PD Smith

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17 November 2007 | Brzezinski, cold war, iron curtain, Khrushchev, Korolev, Reviewing, USSR, Wright | Post a comment

I've just reviewed two excellent Cold War histories for the Guardian: Red Moon Rising: Sputnik and the Rivalries that Ignited the Space Age, by Matthew Brzezinski, and Iron Curtain: From Stage to Cold War, by Patrick Wright.

Here's the first paragraph:

"On February 27 1956, Khrushchev and members of the Supreme Soviet Presidium (as the Politburo was then known) left Moscow in a convoy of official limousines bound for NII-88, the USSR's top-secret rocket research laboratory. They were on their way to meet a man whose work was so secret his name had been erased from all records. Officially referred to as the chief designer, the man in charge of the Soviet missile programme would only be named after his death: Sergei Korolev."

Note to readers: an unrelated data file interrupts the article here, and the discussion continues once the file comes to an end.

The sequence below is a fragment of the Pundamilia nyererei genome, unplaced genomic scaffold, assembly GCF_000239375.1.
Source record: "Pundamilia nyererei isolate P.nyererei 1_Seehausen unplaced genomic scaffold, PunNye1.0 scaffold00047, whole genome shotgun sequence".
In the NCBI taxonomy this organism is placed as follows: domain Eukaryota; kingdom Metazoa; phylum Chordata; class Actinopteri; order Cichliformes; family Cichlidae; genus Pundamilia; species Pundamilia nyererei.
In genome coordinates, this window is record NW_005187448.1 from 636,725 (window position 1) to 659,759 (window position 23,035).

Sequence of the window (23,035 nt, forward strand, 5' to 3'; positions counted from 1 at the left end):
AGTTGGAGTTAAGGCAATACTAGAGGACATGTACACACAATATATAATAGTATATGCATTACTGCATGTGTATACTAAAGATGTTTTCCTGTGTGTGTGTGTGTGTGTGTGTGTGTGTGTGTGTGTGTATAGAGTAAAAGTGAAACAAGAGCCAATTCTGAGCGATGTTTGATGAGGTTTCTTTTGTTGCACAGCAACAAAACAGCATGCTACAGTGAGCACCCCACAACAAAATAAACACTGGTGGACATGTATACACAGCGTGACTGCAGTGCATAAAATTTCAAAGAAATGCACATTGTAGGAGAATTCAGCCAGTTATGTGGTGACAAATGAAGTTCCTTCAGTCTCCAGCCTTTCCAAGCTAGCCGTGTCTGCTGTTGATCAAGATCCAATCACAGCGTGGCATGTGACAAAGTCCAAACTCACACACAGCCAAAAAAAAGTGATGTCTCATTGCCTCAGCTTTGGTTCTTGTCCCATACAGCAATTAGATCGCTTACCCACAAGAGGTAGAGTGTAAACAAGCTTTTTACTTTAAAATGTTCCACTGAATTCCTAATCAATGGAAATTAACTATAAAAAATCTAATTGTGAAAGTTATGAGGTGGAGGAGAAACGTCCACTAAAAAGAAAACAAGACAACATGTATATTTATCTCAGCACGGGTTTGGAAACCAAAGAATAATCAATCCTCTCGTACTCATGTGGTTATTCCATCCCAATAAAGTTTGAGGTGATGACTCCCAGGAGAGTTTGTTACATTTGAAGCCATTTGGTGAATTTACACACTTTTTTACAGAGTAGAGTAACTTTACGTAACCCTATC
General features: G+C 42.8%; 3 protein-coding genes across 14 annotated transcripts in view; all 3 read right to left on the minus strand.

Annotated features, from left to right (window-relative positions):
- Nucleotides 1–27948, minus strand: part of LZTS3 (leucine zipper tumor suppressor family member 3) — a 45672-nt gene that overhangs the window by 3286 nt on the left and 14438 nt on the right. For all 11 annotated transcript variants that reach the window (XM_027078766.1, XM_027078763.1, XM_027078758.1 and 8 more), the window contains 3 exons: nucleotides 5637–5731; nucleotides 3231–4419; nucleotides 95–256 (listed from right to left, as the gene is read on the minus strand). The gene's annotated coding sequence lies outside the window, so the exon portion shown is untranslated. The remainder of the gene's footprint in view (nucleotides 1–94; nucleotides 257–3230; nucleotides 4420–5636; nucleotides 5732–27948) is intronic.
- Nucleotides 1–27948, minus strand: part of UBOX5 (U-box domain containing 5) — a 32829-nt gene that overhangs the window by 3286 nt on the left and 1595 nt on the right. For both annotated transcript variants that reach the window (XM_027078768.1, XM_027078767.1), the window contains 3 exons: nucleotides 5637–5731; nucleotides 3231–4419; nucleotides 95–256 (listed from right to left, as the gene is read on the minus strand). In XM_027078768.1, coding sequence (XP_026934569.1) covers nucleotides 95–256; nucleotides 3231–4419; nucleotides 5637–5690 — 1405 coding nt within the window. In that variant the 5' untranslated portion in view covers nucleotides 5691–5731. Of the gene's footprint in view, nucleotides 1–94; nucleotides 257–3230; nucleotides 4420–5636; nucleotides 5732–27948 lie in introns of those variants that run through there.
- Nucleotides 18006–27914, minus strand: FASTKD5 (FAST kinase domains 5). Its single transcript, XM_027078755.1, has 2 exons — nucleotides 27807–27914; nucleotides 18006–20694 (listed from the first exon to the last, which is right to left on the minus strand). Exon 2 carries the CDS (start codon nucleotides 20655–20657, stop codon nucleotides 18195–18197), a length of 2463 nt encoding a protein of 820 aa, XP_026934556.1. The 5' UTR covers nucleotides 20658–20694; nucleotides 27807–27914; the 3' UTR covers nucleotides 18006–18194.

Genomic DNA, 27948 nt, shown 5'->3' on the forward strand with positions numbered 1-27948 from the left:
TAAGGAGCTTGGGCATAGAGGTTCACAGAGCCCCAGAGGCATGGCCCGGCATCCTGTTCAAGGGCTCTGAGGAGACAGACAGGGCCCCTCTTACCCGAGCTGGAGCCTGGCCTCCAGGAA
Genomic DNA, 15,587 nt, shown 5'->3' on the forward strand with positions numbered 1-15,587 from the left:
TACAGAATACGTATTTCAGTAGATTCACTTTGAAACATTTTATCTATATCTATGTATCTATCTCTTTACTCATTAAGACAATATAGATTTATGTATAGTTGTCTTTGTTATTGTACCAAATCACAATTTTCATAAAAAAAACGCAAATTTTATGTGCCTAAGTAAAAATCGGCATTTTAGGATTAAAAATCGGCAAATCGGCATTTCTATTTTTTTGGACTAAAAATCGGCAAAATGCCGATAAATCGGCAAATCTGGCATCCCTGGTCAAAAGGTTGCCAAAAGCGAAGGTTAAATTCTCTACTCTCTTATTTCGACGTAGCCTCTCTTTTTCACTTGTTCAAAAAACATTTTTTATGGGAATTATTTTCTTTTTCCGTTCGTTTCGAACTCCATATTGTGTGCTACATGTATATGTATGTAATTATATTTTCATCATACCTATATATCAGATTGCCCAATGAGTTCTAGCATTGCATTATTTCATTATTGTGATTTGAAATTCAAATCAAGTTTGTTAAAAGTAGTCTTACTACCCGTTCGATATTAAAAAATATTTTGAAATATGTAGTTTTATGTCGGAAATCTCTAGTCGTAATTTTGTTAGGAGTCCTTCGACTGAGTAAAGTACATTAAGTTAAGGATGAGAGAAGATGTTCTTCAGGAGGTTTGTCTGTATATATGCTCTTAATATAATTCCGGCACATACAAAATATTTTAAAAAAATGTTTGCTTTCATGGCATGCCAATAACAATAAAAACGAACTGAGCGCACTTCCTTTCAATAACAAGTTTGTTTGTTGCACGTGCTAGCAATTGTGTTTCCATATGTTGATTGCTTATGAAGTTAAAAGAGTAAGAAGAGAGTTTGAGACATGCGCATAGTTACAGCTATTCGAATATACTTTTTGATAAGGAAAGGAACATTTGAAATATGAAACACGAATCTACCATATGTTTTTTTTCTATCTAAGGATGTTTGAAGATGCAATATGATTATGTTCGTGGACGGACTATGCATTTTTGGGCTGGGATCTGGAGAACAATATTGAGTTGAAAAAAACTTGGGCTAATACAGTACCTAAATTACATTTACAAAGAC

They are very different books: Red Moon Rising is popular in style, with a compelling narrative. Iron Curtain is a richly researched and highly original history that reveals the origins of that key Cold War metaphor - the Iron Curtain. Both are well worth reading and I recommend them.

You can read the rest of the review on the Guardian's site, here.

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